As individuals around the world increasingly embrace digital platforms, the focus on cybersecurity has increased. For developing economies with weaker security protocols, going digital means they could constantly be susceptible to cyberattacks.
Policies like the European Union’s General Data Protection Regulation (GDPR) and the National Data Protection Regulation (NDPR) of Nigeria’s NITDA were put in place to protect individuals and organisations from cyber threats, among other things.
According to a 2019 report by IT services and consulting firm, Serianu, Africa lost an estimated $3.5 billion to cybercrime in 2018, up from $2 billion in 2017.
Of the countries surveyed, Nigeria was the hardest hit with losses of $649 million, followed by Kenya with $210 million, and Tanzania with $99 million.
The report points out that these losses were byproducts of increased digital adoption and the neglect of necessary security protocols by companies across different sectors in Africa.
Mr Vipin Chawla, Chief Technology Officer, Eat’N’Go Limited; Mr Opeyemi Okesola, Deputy Chief Information Officer, African Alliance Insurance; and Mr Dele Adeyemo, Group IT Manager, Dufil Prima Foods Limited, discussed this in a panel session during the 2020 Cyber Africa Summit in Lagos.
All panellists unanimously agreed that most companies, especially those in Africa, usually spend more after a security breach rather than before.
Adeyemo of Dufil Prima Foods reveals that cyberattacks are still regarded as distant from Africa by most companies and in the event of an attack, the details are not revealed.
According to Pratik Roy, Business Group Director, Security & Modern Workplace, Microsoft, companies only recently made cybersecurity a priority and are beginning to put technologically advanced systems in place to protect themselves.
However, while companies put up firewalls to guard against cyberattacks, Roy believes that more than just firewalls and advanced processes are needed to truly prevent cyber threats.
Humans, firewalls and cyberattacks
Between technology, processes, and humans in an organisation, Roy and other panellists chose humans to be the weakest link in any security system, especially those with insufficient knowledge of cyber threats and protocols to follow when using digital devices.
Roy believes that regardless of the strength of the firewall or the skill of the cybersecurity specialist, cybercriminals can break through by targeting non-IT individuals in an organisation that are unfamiliar with their tricks.
According to KnowBe4’s African Cybersecurity Research Report (PDF), a survey of 800 persons across South Africa, Kenya, Nigeria, Ghana, Egypt, Morocco, Mauritius, and Botswana seems to reveal that many Africans are not prepared for cyber threats.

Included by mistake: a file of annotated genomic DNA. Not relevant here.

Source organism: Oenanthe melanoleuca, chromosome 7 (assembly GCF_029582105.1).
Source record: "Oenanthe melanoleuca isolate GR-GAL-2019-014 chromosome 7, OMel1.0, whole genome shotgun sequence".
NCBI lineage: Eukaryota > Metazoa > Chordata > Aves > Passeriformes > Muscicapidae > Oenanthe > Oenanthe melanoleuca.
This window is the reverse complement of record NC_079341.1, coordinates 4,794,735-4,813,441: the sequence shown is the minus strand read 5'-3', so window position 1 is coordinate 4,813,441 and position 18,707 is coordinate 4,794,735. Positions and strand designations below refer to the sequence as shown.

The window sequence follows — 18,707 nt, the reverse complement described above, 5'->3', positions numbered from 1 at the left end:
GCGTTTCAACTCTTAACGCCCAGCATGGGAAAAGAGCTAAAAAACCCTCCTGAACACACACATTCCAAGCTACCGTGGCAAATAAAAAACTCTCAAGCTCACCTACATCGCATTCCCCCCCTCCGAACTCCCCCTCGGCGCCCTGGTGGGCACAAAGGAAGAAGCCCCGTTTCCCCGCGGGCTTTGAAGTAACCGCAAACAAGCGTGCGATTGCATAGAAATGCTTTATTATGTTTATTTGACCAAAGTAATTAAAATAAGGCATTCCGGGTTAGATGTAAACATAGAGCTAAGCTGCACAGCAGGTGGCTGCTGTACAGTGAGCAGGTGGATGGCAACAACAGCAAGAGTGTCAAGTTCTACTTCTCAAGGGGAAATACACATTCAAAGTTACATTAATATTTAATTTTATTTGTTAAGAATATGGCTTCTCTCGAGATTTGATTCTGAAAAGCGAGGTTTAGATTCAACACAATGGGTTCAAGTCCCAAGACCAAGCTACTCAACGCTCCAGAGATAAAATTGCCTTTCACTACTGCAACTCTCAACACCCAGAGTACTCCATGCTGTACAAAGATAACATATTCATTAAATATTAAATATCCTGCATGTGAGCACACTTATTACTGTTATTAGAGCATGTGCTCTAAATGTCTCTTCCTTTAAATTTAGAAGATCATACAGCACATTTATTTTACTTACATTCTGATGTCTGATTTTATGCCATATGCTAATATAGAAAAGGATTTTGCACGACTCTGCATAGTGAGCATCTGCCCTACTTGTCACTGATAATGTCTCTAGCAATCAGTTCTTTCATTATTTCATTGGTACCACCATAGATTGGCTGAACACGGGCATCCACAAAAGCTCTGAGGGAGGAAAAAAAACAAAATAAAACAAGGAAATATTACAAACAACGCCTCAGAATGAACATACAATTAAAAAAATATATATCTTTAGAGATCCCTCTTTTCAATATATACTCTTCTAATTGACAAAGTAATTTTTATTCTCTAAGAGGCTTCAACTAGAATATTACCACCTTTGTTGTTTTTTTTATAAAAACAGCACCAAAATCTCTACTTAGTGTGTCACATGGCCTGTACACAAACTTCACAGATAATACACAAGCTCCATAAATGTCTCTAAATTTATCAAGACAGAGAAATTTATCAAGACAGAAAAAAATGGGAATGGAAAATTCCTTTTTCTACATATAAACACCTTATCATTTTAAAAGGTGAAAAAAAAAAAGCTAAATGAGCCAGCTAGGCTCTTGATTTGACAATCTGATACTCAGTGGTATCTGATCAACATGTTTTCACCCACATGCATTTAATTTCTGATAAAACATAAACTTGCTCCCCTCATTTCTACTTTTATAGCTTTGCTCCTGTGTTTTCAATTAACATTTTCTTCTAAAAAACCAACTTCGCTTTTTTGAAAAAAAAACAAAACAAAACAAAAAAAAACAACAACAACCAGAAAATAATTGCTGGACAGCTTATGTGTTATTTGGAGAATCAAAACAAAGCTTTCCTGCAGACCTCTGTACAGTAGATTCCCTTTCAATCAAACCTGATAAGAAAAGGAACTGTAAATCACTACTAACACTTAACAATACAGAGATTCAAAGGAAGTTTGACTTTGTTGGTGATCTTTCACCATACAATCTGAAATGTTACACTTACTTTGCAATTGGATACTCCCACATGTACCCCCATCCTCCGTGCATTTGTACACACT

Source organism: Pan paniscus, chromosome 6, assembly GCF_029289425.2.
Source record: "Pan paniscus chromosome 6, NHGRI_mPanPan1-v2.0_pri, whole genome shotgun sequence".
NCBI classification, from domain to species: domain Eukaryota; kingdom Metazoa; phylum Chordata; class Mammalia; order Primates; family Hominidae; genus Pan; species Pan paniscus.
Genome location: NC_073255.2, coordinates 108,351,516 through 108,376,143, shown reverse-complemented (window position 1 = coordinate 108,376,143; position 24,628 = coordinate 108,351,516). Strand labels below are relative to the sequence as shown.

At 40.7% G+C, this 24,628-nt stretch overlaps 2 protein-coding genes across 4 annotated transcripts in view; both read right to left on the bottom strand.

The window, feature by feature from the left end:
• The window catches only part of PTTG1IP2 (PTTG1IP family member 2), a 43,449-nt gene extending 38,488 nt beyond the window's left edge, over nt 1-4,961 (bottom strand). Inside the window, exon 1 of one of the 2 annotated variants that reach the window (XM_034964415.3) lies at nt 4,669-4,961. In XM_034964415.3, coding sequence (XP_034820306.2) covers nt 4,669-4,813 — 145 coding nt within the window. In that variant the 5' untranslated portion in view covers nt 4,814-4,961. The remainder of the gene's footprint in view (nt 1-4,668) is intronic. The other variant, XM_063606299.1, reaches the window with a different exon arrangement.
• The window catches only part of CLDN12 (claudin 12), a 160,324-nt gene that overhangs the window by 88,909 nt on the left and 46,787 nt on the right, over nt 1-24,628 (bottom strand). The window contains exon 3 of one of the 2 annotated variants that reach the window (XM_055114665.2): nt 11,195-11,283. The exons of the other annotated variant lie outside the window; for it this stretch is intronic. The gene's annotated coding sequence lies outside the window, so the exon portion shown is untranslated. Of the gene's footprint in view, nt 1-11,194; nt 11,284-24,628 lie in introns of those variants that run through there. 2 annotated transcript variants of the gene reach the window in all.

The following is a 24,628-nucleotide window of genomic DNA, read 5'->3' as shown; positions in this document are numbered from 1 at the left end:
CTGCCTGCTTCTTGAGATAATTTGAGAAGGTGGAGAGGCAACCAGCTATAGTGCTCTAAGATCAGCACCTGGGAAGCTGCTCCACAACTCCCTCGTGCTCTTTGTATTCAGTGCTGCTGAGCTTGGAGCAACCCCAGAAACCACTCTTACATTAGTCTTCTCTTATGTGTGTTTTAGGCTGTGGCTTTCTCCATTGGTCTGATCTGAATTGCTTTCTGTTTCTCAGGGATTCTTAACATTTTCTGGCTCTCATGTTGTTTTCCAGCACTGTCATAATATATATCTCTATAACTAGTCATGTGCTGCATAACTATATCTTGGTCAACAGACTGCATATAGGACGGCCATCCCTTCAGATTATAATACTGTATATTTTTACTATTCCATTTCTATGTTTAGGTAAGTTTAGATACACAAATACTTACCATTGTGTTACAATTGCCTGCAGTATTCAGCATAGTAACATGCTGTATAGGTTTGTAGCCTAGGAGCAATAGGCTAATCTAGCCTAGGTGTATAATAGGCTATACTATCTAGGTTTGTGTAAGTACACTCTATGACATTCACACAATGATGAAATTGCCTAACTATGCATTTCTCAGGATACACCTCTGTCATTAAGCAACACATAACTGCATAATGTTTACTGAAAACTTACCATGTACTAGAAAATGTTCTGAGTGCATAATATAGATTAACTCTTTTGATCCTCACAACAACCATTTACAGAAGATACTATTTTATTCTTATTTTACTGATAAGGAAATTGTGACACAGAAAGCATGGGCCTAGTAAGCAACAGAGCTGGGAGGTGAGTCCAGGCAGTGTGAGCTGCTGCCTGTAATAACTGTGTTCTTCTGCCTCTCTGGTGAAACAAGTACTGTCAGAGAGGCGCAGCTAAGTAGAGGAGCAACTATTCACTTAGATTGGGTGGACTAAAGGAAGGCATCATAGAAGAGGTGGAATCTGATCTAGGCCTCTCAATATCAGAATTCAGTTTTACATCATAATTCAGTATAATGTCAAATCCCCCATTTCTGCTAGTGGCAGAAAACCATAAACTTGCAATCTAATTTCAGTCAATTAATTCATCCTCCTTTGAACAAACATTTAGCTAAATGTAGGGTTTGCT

From ransomware to phishing to malware and credential theft, KnowBe4 concludes that most users do not protect themselves adequately because they erroneously think they’re informed, ready, and prepared for such threats.
About 55% of the respondents believed that they would recognise a threat when they see one, and while a majority of them expressed concerns about the risk of cybercrime, they were comfortable giving away their personal information once they understood what it was being used for.
However, KnowBe4 reveals that phishing scams now use any necessary means such as phone calls and emails from supposed “trusted sources” to get valuable pieces of personal information.
Cyber threats such as phishing, ransomware, Trojan Viruses, and drive-by downloads are concepts that the average employee in an organisation may not be familiar with.
According to Misty Malan, Lead Channel Manager for KnowBe4, it is important that organisations train all their employees, especially those in non-IT roles, on issues of cybersecurity.
“The knowledge of cyber threats and how to avoid them should no longer be limited to just developers or IT professionals since hackers could exploit weak links anywhere in the organisation,” says Malan.
Microsoft’s Roy insists that organisations can always stay a step ahead by leading with security first, whenever a project is being embarked upon.
“Threat perception will keep changing as cybercriminals continue to create more complex means to launch attacks. It is then important that the organisation constantly updates its method of detecting, identifying, and responding to cyber threats,” says Roy.
As a precaution, Roy advises companies to obtain cyber insurance in order to mitigate the effects of cyberattacks, if/when they happen.
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